Following an groundbreaking study published last year, journals published by Wiley have moved away from the ±0.4% precision standard for elemental analysis.
First developed in the 18th century, elemental analysis quickly became the gold standard for characterizing chemical compounds, enabling early chemists to accurately determine the relative proportions of different elements in a sample. Even today, with many more modern techniques available, elemental analysis is still a valuable data point, and most journals require this analysis to be within ±0.4% as standard. However, this narrow margin of error has historically caused much frustration within the research community. Most teams have to pay for business analytics, and the high failure rate, combined with the lack of raw data, delays publication.
Curious to explore the truth behind community complaints, in 2022 a team led by Caleb Martin at Baylor University in the United States devised a study to investigate the reliability of business factor analysis and the corresponding validity of the ±0.4% accuracy standard required by journals. “There are rumors that people just keep sending in the same sample until they get the right result as pointed out in a reply from Vincent Lavallo,” says Martin, “We wanted to know how results vary from company to company and if high purity materials from the bottle would pass the 0.4% required by the papers. The results depend on purity and theoretically they could actually claim some samples to be 99.6% pure!’
The team selected five commercial materials containing different proportions of carbon, hydrogen and nitrogen and sent identical samples to 17 commercial companies on four continents. Each sample was also tested on a newly calibrated instrument owned by Saurabh Chitnis’s teammate at Dalhousie University in Canada. Subsequent statistical analysis confirmed the community’s frustration: 10.78% of samples did not meet publication guidelines despite being sufficiently clean.
The team’s analysis couldn’t pinpoint a specific reason for this high failure rate—the results of “failure” were essentially random across all providers—but it does highlight another important issue with the current 0.4% standard. Since most compounds contain very different proportions of carbon, hydrogen, and nitrogen, blanket error limits are oversensitive to the more abundant elements and undersensitive to the less abundant elements. “If you have 50% carbon and 5% hydrogen, obviously 0.4% is a much larger percentage of total hydrogen than total carbon,” explains Jason Dutton, another member of the team from La Trobe University in Australia. “This means that a compound could contain quite a lot of hydrogen impurities and still pass through, while smaller carbon-containing impurities would cause the sample to fail.”
What next for magazines?
Martin’s team concluded that the current ±0.4% standard was simply not scientifically justifiable and hoped their findings would prompt journals to reevaluate their publication requirements.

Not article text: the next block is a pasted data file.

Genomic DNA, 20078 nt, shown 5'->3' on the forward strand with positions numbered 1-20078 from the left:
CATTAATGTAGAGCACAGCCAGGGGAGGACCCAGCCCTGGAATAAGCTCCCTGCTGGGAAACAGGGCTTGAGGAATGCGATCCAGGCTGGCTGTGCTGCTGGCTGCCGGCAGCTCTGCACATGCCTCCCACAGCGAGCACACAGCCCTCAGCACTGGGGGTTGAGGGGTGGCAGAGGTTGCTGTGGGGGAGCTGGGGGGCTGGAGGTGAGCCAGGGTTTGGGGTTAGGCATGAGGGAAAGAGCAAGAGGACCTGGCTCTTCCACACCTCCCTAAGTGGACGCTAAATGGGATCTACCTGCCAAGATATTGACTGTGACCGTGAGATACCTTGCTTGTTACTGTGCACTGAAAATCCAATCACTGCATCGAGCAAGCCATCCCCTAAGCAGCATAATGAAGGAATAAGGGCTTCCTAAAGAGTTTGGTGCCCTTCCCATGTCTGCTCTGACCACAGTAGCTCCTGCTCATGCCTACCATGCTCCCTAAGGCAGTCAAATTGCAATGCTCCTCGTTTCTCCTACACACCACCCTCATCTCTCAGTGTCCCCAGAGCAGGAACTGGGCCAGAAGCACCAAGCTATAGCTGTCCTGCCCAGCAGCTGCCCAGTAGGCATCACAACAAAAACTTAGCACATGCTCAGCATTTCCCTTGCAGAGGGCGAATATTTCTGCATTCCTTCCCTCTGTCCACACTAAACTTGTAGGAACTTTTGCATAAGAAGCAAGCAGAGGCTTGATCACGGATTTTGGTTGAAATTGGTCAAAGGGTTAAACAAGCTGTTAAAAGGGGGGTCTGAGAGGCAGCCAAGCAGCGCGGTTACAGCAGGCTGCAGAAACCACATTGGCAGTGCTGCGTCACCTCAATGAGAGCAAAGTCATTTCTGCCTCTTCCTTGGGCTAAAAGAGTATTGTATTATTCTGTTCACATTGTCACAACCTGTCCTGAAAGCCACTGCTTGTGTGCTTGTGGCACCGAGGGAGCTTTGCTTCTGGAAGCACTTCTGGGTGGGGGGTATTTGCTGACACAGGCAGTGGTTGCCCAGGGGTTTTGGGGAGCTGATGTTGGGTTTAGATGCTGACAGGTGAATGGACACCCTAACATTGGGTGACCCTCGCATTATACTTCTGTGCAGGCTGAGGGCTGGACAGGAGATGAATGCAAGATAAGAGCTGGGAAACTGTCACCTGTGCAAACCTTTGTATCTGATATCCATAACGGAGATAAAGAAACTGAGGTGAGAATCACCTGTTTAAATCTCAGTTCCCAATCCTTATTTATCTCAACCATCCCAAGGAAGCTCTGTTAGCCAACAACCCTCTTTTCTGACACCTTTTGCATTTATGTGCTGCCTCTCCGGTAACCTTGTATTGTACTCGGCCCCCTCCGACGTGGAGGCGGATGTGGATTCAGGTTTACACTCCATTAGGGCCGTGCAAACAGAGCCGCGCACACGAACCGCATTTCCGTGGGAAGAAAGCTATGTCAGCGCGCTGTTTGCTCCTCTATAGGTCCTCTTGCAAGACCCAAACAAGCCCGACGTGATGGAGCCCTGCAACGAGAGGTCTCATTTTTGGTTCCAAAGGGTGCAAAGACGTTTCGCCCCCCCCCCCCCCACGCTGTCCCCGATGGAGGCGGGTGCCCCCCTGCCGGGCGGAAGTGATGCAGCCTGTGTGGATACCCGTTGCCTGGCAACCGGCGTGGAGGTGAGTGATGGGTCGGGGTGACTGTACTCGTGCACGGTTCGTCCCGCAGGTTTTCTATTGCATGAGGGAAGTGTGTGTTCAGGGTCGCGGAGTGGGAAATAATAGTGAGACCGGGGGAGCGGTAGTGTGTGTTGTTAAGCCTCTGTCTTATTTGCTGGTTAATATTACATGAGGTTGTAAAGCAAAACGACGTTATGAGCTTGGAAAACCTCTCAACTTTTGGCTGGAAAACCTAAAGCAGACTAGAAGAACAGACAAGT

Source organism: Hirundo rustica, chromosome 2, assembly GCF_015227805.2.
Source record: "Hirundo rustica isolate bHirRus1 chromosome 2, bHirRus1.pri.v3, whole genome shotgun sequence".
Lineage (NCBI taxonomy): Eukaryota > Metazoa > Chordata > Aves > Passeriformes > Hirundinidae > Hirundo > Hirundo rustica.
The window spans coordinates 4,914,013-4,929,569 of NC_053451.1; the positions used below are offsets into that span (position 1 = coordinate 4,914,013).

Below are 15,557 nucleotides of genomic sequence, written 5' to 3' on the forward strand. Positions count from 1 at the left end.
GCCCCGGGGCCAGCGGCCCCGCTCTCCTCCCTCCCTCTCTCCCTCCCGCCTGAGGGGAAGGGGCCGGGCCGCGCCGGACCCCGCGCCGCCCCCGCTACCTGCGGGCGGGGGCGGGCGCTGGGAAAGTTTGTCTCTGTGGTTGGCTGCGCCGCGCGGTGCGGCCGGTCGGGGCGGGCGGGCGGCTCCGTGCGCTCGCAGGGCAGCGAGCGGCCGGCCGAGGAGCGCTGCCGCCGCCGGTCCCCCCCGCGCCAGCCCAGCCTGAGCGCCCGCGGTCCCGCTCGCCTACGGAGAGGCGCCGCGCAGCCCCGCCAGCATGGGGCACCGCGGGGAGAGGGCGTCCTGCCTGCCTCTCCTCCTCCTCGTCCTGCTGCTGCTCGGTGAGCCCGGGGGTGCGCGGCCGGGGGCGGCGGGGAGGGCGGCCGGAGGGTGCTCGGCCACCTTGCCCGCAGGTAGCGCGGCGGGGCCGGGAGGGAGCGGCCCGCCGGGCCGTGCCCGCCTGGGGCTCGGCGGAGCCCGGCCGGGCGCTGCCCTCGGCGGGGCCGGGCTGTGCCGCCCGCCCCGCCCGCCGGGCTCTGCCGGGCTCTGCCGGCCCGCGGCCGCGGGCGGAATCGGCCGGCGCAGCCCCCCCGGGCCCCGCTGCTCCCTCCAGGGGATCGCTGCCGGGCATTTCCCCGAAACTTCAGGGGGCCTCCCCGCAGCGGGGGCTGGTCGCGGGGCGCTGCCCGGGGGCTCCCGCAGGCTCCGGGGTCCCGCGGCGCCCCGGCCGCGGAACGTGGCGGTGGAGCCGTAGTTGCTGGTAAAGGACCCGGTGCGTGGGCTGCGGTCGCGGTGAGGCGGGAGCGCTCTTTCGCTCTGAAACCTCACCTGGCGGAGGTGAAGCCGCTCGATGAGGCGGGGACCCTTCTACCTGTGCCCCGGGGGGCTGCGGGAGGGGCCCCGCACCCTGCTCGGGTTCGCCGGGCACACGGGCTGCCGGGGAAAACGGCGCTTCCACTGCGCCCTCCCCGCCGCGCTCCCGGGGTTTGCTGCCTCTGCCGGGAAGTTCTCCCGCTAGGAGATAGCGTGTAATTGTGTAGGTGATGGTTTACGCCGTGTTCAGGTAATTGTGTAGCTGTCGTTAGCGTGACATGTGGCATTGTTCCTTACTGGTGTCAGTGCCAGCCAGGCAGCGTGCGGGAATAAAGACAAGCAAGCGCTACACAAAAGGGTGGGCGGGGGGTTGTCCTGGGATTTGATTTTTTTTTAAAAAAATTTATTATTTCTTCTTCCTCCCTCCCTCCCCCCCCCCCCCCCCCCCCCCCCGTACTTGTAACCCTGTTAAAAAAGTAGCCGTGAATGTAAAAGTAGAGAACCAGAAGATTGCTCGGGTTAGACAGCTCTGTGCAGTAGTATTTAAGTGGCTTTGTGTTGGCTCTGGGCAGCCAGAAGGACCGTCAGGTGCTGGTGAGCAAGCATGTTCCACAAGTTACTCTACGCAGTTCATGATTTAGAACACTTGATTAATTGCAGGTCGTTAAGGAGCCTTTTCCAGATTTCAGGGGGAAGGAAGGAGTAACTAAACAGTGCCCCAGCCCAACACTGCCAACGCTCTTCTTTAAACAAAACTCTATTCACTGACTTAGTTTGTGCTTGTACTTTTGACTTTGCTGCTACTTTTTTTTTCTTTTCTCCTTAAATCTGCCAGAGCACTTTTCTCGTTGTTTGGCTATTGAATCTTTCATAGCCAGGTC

Wiley was quick to respond to the study, publicly updating its publication guidelines in October, dropping the ±0.4% accuracy requirement. “The data from Kuveke’s study and more suggests that elemental analysis is too unreliable for the necessary routine use,” a spokesman for the publisher said. ‘[It] sparked a debate among chemistry editors who decided in October 2022 to update the notice to authors for the community-owned chemistry journal published by Wiley. The revised guidelines state that “evidence for elemental composition should be provided by adequate elemental analysis, in which case duplicate analyzes should be obtained and an average provided”.
Currently, Wiley remains the only publisher to have changed this standard across all of its chemistry journals, but the Royal Society of Chemistry is working to update the authors’ guidelines on this issue. “We agree that the ±0.4% precision standard for elemental analysis is no longer appropriate and will therefore no longer be specified,” says May Copsey, chief executive at the RSC. “We will place increased emphasis on providing alternative data sources to support uniformity and purity, and encourage authors to provide information on the instrumentation and chromatography of the measurements.”
Other publishers take a more conservative approach, but are aware of the concerns surrounding the current guidelines. The Journal of the American Chemical Society has not changed its publication requirements, stating that “further discussion within the community may be required to reach consensus on a new standard.”
Martin agrees that further investigation is necessary to effectively resolve this issue. “We found problems, but I think in the long term it’s something management should look at.” Analytical experts need to evaluate this and propose a standard that is realistic based on the accuracy of the measuring devices and the required cleanliness,” he says.
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